Former church camp leader Thomas Duncan pleads guilty to sexual abuse charge

My thanks to herald-dispatch.com for this article.

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BECKLEY, W.Va. (AP) — A former Appalachian Bible College youth camp leader has pleaded guilty to one count of sexual abuse by a custodian.

Sixty-one-year-old Thomas Duncan was indicted in 2004 on two counts of first-degree sexual abuse and three counts of sexual abuse by a custodian. The allegations involved the inappropriate touching of girls between the ages of 8 and 12 while Duncan was working with ABC’s Alpine Bible Camp.

He was fired after college officials were made aware of the allegations.

Duncan failed to appear at his 2006 trial and eluded authorities for more than a year before being arrested during a Mississippi traffic stop.

Duncan entered his plea last week in Raleigh County Circuit Court. He faces 10 to 20 years in prison when sentenced on April 28.

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Attitudes of Church Leaders Toward Clergy Sex Abuse

I just found this old news article which quotes Jerry Falwell regarding the clergy sex abuse scandal at Trinity Baptist Church in Jacksonville, FL.  I’m not attempting to target Falwell himself, especially considering he’s gone on to his eternal reward.  The reason I’m pointing this out is because it clearly states the attitude which is common among the upper echelon of church leadership.  This is why nothing is being done in Protestant churches to address clergy sex abuse – leaders don’t think it matters. They will say they think it matters, because to actually say it doesn’t matter would make them look horrible. Bad PR. But in statements like this, to say nothing of the general inaction, church leaders accidentally make it completely clear where their values really lie.

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You can read the entire article here, dated Oct. 2006.

Jerry Falwell called high-profile allegations that a former pastor of a prominent independent Baptist church molested and raped numerous children over the course of decades a “bump in the road.”

“When you hit a bump in the road–the pastor has mentioned six months here of challenges–forget the bump in the road. That’s all it is. You’ve got to move on,” Falwell said in a keynote address of a three-day meeting of the Southwide Baptist Fellowship at Trinity Baptist Church in Jacksonville, Fla.

Robert Gray, the former 30-year pastor who led the church out of the Southern Baptist Convention in the 1960s, was arrested in May. He is scheduled to stand trial Nov. 27 on two counts of capital sexual battery, because two of his accusers say he molested them when they were 6 years old.

Twenty-two people, including one man, have come forward since May to accuse Gray of abusing them. The other allegations involve children older than 12, meaning they cannot be prosecuted due to a statute of limitations…

…a column last week in EthicsDaily.com by Christa Brown, founder of Voice to Stop Baptist Predators, and coordinator of SNAP-Baptist, prompted long discussions at an unofficial Web forum on BaptistLife.com.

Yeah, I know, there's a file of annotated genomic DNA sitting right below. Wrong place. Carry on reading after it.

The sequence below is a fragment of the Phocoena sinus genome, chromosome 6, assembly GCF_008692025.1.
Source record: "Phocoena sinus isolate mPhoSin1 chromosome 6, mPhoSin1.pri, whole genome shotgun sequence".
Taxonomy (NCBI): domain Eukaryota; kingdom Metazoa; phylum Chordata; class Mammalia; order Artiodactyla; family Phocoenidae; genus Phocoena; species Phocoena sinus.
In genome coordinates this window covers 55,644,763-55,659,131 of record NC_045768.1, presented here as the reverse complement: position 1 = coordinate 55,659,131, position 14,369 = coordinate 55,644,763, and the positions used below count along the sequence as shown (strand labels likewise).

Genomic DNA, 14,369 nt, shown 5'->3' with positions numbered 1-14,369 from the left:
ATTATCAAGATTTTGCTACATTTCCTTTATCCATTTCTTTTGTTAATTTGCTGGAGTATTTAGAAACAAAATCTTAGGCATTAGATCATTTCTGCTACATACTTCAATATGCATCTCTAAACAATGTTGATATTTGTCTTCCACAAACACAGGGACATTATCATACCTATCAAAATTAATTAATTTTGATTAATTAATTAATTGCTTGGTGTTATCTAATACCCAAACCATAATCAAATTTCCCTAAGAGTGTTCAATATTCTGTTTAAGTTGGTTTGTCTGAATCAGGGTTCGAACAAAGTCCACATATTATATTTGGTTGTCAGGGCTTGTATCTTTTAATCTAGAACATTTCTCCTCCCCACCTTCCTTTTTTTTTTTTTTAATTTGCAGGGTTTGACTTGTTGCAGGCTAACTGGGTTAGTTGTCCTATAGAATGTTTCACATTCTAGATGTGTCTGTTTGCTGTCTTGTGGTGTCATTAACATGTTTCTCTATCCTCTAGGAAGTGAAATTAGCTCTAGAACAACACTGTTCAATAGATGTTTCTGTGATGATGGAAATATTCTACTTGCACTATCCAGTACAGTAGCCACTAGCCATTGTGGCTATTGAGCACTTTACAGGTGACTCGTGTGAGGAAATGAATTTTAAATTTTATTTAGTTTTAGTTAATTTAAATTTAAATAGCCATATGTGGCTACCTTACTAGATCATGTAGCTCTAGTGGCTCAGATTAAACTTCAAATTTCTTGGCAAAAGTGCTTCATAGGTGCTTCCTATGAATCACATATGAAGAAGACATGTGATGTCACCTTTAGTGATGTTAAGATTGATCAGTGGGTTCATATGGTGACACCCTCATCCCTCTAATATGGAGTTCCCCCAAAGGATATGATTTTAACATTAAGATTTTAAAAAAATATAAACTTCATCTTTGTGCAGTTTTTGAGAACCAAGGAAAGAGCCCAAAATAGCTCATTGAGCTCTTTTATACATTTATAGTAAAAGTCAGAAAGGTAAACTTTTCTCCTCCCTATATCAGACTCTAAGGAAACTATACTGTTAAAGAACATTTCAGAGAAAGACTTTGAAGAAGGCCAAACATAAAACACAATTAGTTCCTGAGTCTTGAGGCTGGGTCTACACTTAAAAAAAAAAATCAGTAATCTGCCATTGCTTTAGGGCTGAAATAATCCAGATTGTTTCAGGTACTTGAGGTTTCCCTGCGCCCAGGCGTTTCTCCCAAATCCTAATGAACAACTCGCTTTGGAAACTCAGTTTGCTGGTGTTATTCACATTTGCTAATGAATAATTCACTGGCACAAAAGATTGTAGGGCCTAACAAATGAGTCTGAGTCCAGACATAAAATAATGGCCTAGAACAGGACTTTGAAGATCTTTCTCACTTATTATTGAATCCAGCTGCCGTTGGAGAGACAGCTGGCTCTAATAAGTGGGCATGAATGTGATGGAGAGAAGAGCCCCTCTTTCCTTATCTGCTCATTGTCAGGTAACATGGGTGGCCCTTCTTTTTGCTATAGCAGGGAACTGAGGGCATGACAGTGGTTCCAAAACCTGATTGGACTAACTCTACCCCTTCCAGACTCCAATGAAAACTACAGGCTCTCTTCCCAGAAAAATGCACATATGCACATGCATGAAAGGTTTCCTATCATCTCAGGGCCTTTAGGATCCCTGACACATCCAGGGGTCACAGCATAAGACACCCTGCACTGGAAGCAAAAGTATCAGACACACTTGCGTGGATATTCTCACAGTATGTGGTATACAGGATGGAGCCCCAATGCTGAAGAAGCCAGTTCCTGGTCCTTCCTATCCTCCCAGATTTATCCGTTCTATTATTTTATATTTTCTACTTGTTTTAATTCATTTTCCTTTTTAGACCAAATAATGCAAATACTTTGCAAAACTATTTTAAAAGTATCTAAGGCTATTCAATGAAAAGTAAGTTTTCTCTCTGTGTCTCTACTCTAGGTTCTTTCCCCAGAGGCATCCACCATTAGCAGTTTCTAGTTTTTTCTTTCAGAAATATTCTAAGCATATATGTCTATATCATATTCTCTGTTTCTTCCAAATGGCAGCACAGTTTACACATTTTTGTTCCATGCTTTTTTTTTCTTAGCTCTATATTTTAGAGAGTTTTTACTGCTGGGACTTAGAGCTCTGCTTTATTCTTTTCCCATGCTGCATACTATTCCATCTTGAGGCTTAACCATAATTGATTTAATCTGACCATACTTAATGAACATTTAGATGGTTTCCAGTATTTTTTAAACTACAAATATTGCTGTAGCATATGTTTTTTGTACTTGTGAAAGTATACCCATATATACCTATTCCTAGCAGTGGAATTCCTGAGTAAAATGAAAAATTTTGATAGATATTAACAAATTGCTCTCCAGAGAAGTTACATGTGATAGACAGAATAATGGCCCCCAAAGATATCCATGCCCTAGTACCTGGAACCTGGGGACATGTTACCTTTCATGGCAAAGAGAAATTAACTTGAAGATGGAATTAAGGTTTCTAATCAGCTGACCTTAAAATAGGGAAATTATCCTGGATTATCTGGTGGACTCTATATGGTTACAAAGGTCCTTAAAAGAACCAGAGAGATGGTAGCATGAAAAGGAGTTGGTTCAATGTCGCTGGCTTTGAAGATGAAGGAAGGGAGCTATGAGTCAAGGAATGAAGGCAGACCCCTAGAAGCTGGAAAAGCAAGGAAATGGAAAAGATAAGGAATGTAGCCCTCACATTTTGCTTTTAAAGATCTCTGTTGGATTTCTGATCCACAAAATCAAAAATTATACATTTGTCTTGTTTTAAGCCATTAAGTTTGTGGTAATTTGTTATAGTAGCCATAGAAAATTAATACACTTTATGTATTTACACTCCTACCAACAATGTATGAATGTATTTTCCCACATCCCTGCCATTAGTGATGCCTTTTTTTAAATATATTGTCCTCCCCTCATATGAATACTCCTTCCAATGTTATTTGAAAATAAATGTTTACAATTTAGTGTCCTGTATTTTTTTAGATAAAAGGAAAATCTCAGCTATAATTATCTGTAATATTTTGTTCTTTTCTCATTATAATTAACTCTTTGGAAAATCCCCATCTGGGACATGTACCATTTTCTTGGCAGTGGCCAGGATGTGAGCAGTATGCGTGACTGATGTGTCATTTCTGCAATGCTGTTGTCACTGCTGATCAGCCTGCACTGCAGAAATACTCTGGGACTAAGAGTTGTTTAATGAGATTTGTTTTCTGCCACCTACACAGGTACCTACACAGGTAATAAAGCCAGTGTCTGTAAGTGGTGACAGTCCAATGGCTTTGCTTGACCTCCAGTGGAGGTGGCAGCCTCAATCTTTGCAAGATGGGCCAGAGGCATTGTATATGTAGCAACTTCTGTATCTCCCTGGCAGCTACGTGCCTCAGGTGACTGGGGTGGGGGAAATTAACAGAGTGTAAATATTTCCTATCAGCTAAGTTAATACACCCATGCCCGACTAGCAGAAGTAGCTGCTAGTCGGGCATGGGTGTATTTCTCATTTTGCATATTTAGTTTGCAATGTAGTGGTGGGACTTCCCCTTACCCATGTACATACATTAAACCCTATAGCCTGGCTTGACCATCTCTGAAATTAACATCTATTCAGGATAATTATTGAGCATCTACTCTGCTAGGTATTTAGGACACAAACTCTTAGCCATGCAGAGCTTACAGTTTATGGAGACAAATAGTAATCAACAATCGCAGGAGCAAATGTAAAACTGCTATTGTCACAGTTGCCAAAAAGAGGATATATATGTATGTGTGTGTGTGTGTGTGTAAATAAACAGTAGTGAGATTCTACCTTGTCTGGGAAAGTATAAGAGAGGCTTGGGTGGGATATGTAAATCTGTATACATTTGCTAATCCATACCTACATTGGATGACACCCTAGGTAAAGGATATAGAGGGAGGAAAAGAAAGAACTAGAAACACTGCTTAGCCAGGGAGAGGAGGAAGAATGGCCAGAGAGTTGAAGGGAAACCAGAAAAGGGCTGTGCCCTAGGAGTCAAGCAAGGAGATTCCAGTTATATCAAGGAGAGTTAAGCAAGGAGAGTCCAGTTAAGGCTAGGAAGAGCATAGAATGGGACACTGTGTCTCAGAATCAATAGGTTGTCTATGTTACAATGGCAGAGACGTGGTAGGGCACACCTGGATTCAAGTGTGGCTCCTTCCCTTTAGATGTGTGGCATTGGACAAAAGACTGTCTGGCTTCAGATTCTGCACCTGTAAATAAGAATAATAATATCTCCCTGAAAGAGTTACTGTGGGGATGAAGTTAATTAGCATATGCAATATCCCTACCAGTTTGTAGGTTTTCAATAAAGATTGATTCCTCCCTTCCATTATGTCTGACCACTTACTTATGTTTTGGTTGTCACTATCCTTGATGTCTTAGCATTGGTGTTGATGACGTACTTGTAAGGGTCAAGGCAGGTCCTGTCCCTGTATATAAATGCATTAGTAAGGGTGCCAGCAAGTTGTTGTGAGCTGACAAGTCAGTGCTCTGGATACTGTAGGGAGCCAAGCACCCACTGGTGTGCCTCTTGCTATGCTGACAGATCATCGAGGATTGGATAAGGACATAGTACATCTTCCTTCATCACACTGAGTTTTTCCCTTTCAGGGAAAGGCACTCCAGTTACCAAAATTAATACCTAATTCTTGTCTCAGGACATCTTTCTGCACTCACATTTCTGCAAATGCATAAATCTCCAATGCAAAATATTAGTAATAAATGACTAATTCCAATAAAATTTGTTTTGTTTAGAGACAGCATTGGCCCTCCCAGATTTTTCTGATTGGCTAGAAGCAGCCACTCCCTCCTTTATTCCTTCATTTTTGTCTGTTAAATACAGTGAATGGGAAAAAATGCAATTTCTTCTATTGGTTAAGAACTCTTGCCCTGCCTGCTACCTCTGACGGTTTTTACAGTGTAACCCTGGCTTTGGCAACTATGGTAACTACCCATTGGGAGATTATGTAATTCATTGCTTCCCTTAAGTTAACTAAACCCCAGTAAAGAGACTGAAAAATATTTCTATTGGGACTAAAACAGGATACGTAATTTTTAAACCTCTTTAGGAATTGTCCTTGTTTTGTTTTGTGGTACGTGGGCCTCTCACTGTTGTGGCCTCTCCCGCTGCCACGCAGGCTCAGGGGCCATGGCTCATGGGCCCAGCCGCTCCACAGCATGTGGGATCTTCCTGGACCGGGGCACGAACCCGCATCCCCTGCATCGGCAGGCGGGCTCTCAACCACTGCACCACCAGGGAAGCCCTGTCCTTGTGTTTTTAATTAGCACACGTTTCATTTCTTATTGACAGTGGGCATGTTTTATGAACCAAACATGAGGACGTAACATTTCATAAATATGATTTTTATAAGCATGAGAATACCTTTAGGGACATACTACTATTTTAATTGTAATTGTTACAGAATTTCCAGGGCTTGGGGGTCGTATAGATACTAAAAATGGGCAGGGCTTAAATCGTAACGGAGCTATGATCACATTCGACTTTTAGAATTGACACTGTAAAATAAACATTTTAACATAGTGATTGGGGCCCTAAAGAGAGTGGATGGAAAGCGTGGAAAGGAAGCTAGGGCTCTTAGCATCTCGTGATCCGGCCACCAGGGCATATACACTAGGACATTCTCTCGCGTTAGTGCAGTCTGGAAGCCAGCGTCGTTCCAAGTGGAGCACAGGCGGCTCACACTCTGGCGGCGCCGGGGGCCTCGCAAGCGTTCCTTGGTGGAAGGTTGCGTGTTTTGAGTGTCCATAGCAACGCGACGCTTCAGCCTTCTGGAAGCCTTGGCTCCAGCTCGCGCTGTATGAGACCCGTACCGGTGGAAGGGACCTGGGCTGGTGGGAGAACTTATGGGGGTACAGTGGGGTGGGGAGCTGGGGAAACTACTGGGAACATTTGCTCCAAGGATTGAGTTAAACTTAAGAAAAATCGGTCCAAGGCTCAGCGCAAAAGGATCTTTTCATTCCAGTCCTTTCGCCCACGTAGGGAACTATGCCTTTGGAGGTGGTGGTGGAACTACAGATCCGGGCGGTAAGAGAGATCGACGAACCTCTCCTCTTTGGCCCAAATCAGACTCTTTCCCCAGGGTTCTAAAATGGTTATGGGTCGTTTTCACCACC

Brown criticized Falwell’s dismissive choice of words. “When 22 people report having been sexually abused as kids by a church’s founding pastor, it cannot rightly be minimized as a mere ‘bump in the road,'” she said.

She said what Falwell should be sermonizing on is, “Why did no one in the church put up a roadblock and stop this man?”

A Thought about Protestant Clergy Sex Abuse

The issue of clergy sex abuse is obviously one that is on my “hot” list.  I watch news articles and blogs on the issue of clergy sex abuse constantly.  I’ve noticed something I think is interesting.  The issue of clergy sex abuse really became public in the 80’s, specifically within the Catholic Church.  Here it is nearly 30 years later and the issue is just now reaching full steam, with people becoming comfortable telling about their own abuse and the church accepting responsibility and acting accordingly.

It makes me wonder how far behind Protestant churches are on this issue.  I do not believe clergy sex abuse is more prevalent in Catholic churches than it is in Protestant churches.  Protestant churches are just still in denial about the problem.  We have barely even started to address it.  It took 30 years for the Catholic church to go from beginning to full-blown exposure and implementation of resolutions.  Are Protestant churches still 30 years away from that point?  That’s a discouraging thought.  I hope the overall societal awareness helps bring this issue to the forefront faster in Protestant churches.   The lives of individuals and the life of the church as a whole are suspended – waiting for some resolution.

A Telling Error by Huckabee

A day after canceling a Sunday-night sermon at a north Florida Baptist church facing pending lawsuits that allege molestation and cover-up, Republican presidential candidate Mike Huckabee decided instead to address the congregation live via telephone…

This quote is from a more lengthy article at ethicsdaily.com